Stress and myelin structure

What role does the brain's white matter play in depression and anxiety?
01 October 2019

Interview with 

Jia Liu, City University New York (CUNY)




Studies into depression and social anxiety have tended to dwell on what the neurones in the brain are doing. But that ignores over 75% of the cells in the nervous system! These are the glia, and they include cells called oligodendrocytes that make the brain’s white matter - or myelin - which invests and nourishes nerve fibres. And the structure of this myelin turns out to be critical to how the brain works and how it defends us against stress. By exposing mice to bullying from more dominant animals, City University New York (CUNY) scientist Jia Liu finds that 60% of them become socially withdrawn in the aftermath, and this is reflected in changes to the myelin pattern in discrete parts of the brain…

Jia - We look at the brain particularly at 'non-neuronal cells', and the reason for is that the current literature has been heavily focused on the role of neurons, and we're trying to tackle this problem from a different perspective: the other cell types in the brain. We particularly look at one type of glial cells, called the oligodendrocytes, which produces a protective coating layer called the myelin. This myelin allows neurons to better and more efficiently communicate with each other, and the oligodendrocytes also provide nutrition and energy to maintain the health of this nerve fibres.

Chris - And what did you look throughout the brain, or did you focus on any particular areas?

Jia - We particularly focused on two brain areas, and one is named 'medial prefrontal cortex' and that is the area of the brain which plays a critical role in emotion and thinking. The other region we also look at, is the nucleus accumbens, which is involved in the reward response; and specifically we look at the number of oligodendrocytes in these two brain regions, as well as the property of the myelin in these two brain regions. The first thing we find is we see fewer number of mature oligodendrocytes and thinner and shorter segments of myelin in the susceptible mouse that display the social avoidance. We only find this in the prefrontal cortex, but not in the nucleus accumbens. When we further investigated by inducing damage to myelin, specifically in the prefrontal cortex, we find this damage was sufficient to impair the social behavior and also when the myelin was restored, the social behaviour was also restored. Therefore we think myelin is also contributing to why there are different behaviours after particular social stress.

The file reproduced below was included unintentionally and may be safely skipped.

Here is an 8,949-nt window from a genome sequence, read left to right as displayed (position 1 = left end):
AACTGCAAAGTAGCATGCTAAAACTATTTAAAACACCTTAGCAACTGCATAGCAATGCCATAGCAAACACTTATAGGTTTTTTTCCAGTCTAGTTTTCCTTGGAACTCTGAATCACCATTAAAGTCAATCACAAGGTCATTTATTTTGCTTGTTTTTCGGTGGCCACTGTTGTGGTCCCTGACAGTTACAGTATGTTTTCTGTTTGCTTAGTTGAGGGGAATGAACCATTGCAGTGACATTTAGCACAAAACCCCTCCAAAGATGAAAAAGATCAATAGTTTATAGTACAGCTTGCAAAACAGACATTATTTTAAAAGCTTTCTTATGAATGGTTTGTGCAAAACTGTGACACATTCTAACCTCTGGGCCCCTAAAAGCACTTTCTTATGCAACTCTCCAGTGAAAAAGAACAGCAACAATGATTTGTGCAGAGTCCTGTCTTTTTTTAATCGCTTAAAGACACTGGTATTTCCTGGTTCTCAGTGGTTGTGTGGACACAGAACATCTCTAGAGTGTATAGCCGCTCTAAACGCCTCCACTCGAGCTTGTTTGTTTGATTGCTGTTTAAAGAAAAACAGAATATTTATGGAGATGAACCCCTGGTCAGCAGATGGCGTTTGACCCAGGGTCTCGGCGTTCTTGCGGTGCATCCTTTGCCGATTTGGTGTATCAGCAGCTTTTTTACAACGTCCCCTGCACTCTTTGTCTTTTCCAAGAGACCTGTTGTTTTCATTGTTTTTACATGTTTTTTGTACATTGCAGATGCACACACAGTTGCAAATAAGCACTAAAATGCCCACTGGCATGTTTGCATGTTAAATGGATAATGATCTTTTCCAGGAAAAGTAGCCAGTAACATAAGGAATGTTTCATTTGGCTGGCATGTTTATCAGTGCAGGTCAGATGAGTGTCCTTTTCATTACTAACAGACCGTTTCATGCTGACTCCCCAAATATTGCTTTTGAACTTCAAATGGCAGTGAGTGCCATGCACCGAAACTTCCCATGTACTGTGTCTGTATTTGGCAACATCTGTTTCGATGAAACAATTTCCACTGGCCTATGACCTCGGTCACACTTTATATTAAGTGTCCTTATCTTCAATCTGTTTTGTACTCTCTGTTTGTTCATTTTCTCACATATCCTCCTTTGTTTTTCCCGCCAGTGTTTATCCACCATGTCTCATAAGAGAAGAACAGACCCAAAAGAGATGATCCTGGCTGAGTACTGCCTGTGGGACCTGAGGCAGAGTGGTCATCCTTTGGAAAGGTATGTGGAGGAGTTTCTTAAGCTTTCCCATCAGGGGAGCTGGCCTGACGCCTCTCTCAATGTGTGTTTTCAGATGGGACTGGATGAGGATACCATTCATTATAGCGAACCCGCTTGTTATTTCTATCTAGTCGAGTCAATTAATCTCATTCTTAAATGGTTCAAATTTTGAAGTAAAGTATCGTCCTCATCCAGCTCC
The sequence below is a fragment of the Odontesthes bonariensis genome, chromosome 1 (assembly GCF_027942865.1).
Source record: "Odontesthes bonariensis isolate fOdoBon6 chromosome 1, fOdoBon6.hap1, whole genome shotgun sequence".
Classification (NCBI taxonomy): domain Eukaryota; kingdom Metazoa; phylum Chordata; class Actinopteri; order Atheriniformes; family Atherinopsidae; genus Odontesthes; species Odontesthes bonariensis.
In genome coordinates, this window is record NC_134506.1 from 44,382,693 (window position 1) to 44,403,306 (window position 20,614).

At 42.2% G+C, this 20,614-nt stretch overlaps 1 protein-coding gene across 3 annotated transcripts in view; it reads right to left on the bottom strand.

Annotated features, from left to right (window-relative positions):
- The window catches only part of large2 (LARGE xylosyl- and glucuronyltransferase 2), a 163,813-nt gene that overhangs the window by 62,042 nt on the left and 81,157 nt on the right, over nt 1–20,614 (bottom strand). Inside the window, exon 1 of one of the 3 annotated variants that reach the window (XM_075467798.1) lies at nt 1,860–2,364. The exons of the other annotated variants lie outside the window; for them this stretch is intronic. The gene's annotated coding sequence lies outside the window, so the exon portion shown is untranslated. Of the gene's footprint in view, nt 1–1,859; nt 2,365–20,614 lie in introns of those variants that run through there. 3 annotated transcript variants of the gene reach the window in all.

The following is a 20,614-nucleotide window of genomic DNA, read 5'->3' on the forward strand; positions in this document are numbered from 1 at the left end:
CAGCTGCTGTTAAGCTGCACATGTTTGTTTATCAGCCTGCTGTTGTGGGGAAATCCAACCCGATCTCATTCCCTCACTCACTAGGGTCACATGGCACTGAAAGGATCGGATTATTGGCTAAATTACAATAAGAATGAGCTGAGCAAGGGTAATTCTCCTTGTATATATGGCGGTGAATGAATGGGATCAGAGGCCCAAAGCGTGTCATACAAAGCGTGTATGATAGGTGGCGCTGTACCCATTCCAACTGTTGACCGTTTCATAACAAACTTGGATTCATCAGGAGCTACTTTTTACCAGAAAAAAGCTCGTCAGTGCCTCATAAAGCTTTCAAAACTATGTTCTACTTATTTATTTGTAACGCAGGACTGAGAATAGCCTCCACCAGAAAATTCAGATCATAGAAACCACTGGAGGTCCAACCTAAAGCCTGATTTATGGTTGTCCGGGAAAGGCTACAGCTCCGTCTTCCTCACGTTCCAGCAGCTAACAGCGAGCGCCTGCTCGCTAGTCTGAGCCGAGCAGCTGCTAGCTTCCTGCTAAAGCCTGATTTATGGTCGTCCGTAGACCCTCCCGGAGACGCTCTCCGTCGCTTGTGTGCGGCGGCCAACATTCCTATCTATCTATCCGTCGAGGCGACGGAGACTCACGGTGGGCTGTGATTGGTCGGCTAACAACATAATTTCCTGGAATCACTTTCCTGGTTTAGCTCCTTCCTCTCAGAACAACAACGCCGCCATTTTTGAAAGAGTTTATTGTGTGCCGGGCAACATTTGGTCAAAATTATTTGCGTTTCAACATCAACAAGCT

Chris - Why do you think that that hypomyelination in the prefrontal cortex causes - or manifests as - a change in social behaviour. Why should it do that?

Jia - We don't directly know the answer to that. What we think is that oligodendrocytes is the cells that produce this myelin layer, which is known to help the neurons to better and more efficiently communicate with each other. A proper brain function or proper behaviour output, such as social interaction, will rely on proper communication between multiple brain regions. Such kinds of communication can be manipulated or regulated depending on how the nerve signals propagate from one region to another, and such kind of propagation, especially for example in a medial perfect cortex, which connects so many area of the brain, can be regulated due to the different property of the myelin.

Chris - So how do you think then that the myelin gets changed in this way, because your inputs are behavioural and social ones and it's manifest as a structural change, not so much in the neurons but in the cells that support them. So how do you think the message gets from the nerve circuits onto the oligodendrocytes?

Jia - As a matter of fact, oligodendrocytes also expresses molecules which uses the same type of signal that neurons use to communicate; therefore they're able to receive signals from the neurons to regulate their own molecular properties.

Chris - So do you think then - and I'm speculating wildly I'm being highly provocative with my suggestion - that if we look at humans who become depressed, do you think that at least a fraction of those could well be that there is not so much a neurochemical imbalance in the brain but there might be a disruption, albeit temporary, in the myelin architecture of the brain? And that perhaps some of the therapeutic effect of these drugs we give people is to help the brain actually to remyelinate in a more healthy way?

Jia - I would be happy supporting that! Actually there has been association studies looking at post-mortem tissues from depressive disorder patients which showed that there are differences in the white matter content and what we're hoping to emphasise is that while the current treatment for depression or other psychiatric conditions will target neuronal cell function, perhaps we should also look at other cell types in the brain as the potential causes for stress-related mental disorders.


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